Remember when every single unit ended in an exam in high school? Did you enjoy it? What if you’re not a good test taker? Did it show the entirety of your knowledge on the topic? Not all assessments are built for everyone!
What if I told you there are NUMEROUS ways to assess a student’s scientific knowledge that do NOT include an exam?? Interested?
An article titled “Rethinking the Role of the Science Teacher” in The Science Teacher journal states: “…teachers are in the best position to put assessment data to the most powerful use.”
Here’s an example of a teacher implementing GAMES into her classroom as an assessment strategy!
Here’s some other examples of powerful uses of assessment:
Need a way to assess how well a student knows the cell organelles?
- The Wanted Poster
- Shows how much they know about the specific organelles!
- Presidential Campaign
- What’s the most important organelle?
- Shows what they know about the interrelatedness of the cells!
- Cell City / Infographic
- Shows what they know about all organelles & how they work together
All of these (and many more) have the ability to assess a student’s knowledge, and there’s not a multiple choice exam in sight!
Let’s pay some attention to the Cell City example!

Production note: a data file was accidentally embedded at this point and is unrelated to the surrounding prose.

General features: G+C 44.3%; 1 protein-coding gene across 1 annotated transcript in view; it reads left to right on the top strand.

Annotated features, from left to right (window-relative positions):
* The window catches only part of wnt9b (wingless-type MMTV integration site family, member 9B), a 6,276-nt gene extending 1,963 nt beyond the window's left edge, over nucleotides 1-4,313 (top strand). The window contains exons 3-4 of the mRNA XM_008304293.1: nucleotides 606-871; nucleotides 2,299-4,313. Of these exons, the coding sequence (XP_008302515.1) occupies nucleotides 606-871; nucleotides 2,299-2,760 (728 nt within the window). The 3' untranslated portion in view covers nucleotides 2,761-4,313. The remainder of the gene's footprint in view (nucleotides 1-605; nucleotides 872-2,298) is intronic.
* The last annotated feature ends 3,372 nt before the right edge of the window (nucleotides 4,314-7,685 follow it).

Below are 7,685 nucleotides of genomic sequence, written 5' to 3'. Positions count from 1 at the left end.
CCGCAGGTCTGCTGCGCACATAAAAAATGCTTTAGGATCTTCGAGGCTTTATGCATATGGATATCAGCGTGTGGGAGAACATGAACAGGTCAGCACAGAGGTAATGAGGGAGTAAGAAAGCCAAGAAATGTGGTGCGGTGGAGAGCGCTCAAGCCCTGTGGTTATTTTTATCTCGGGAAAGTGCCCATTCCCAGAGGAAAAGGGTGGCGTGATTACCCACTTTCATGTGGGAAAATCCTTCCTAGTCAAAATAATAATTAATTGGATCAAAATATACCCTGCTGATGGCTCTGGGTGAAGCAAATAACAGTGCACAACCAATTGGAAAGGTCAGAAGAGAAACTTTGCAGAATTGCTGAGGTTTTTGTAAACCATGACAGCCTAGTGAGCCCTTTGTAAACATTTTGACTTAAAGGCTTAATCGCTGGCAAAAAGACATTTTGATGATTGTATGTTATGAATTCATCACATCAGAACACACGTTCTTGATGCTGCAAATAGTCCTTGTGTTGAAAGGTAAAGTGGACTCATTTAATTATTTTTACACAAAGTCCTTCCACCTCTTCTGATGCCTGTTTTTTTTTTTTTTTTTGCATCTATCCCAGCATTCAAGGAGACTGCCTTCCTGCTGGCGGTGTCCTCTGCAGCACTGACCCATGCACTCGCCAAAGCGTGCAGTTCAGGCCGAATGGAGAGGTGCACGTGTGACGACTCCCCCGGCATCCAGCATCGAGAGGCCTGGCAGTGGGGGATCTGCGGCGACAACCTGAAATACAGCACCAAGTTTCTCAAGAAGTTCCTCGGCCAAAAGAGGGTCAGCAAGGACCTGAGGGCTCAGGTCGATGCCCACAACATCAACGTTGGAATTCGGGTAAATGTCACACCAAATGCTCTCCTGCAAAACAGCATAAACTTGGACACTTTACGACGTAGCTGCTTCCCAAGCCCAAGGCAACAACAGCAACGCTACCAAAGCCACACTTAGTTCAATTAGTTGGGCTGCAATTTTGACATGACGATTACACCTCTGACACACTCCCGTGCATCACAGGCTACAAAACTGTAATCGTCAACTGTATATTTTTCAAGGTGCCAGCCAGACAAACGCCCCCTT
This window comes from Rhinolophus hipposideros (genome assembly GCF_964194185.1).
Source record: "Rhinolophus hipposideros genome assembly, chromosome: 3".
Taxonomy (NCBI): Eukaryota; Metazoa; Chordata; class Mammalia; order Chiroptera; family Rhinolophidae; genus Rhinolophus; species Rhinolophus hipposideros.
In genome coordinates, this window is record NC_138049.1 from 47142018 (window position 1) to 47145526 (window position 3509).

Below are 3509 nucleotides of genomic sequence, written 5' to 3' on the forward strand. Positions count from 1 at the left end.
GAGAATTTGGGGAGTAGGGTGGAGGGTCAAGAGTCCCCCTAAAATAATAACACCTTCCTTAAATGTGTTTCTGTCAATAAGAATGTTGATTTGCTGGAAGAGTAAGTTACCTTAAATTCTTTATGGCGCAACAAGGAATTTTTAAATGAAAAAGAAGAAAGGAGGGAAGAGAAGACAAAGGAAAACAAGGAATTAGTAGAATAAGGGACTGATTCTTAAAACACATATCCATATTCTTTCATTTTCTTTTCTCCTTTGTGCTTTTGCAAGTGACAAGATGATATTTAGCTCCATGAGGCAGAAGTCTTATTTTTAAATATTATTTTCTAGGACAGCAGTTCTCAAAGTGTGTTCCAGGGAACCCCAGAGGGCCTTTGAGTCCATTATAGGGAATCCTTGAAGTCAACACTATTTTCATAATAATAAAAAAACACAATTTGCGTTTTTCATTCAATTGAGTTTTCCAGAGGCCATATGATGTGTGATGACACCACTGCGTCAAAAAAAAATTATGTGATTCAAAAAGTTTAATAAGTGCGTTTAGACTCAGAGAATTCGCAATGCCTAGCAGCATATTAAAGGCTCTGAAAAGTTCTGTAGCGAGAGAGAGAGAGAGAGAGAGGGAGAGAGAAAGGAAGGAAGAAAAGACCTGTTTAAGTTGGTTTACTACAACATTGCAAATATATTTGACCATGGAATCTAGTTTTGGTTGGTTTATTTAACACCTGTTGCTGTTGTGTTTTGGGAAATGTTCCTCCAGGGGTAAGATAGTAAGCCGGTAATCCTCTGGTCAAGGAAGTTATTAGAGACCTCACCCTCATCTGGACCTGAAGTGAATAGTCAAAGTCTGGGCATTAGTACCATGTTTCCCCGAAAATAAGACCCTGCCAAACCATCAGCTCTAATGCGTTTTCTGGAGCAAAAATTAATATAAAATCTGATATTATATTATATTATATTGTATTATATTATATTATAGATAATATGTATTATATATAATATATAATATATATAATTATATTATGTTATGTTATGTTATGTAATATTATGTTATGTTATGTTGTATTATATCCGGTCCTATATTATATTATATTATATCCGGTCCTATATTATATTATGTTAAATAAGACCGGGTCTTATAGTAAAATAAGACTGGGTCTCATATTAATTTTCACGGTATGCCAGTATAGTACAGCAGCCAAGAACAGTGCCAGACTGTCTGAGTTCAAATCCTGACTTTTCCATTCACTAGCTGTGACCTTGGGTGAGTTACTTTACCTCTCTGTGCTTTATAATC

- Tell the students that they are to create a city made out of cell organelles
- This allows the students to gain an understanding of the interrelatedness of the organelles
- Rather than the exam question, “Which organelle provides energy to the cell?”
- Have them compare the mitochondria to the power plant of the city
- Here’s an example of a rubric, since there’s not exactly an “exam key”
What about accommodations?
Accommodations for ELL students:
- Print everything clearly, no cursive, no crazy fonts
- Give instructions written and orally
- Use lots of visuals
- Provide translated rubric
- Allow group work with both English speaking students and English language learners
- Provide an example
Accommodations for ADHD students:
- Provide a schedule for how/when to complete the assignment
- Provide option to either work alone or with a group
- Provide frequent checks for accuracy
- Provide an example
- Provide option for doing it on paper or on computer
There's a reason the word "test" isn't in the definition of the word "assessment." Then why do students automatically expect a test when we say there's an assessment coming up? Let's change that! #scienceteaching #EDT432 @AnnMacKenzie
— Miss Welsh (@MissWelsh3) March 28, 2019